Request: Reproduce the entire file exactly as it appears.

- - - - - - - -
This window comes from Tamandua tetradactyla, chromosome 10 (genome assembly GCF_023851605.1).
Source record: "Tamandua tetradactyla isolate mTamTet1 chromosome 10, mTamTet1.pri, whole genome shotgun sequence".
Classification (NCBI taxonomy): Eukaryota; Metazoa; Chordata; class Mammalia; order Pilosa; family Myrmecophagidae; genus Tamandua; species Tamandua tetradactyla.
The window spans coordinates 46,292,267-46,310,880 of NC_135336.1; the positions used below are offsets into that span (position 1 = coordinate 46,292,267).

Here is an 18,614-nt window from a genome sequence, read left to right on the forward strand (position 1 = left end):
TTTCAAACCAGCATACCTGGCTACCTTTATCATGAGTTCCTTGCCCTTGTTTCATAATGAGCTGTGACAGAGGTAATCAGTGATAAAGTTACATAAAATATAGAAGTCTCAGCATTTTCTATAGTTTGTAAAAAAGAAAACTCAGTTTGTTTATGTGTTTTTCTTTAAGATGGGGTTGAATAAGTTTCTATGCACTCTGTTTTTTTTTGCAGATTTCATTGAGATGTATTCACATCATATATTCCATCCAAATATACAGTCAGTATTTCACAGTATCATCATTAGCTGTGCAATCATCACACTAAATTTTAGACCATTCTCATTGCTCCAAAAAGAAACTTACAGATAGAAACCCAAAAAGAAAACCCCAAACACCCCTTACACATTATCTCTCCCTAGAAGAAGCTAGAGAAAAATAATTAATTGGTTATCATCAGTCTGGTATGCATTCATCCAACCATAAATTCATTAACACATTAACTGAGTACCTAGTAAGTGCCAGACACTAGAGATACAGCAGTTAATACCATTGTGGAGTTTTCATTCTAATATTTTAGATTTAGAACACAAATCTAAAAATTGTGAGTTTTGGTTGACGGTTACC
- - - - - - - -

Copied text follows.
This window comes from Tamandua tetradactyla, chromosome 10 (genome assembly GCF_023851605.1).
Source record: "Tamandua tetradactyla isolate mTamTet1 chromosome 10, mTamTet1.pri, whole genome shotgun sequence".
Classification (NCBI taxonomy): Eukaryota; Metazoa; Chordata; class Mammalia; order Pilosa; family Myrmecophagidae; genus Tamandua; species Tamandua tetradactyla.
The window spans coordinates 46,292,267-46,310,880 of NC_135336.1; the positions used below are offsets into that span (position 1 = coordinate 46,292,267).

Here is an 18,614-nt window from a genome sequence, read left to right on the forward strand (position 1 = left end):
TTTCAAACCAGCATACCTGGCTACCTTTATCATGAGTTCCTTGCCCTTGTTTCATAATGAGCTGTGACAGAGGTAATCAGTGATAAAGTTACATAAAATATAGAAGTCTCAGCATTTTCTATAGTTTGTAAAAAAGAAAACTCAGTTTGTTTATGTGTTTTTCTTTAAGATGGGGTTGAATAAGTTTCTATGCACTCTGTTTTTTTTTGCAGATTTCATTGAGATGTATTCACATCATATATTCCATCCAAATATACAGTCAGTATTTCACAGTATCATCATTAGCTGTGCAATCATCACACTAAATTTTAGACCATTCTCATTGCTCCAAAAAGAAACTTACAGATAGAAACCCAAAAAGAAAACCCCAAACACCCCTTACACATTATCTCTCCCTAGAAGAAGCTAGAGAAAAATAATTAATTGGTTATCATCAGTCTGGTATGCATTCATCCAACCATAAATTCATTAACACATTAACTGAGTACCTAGTAAGTGCCAGACACTAGAGATACAGCAGTTAATACCATTGTGGAGTTTTCATTCTAATATTTTAGATTTAGAACACAAATCTAAAAATTGTGAGTTTTGGTTGACGGTTACC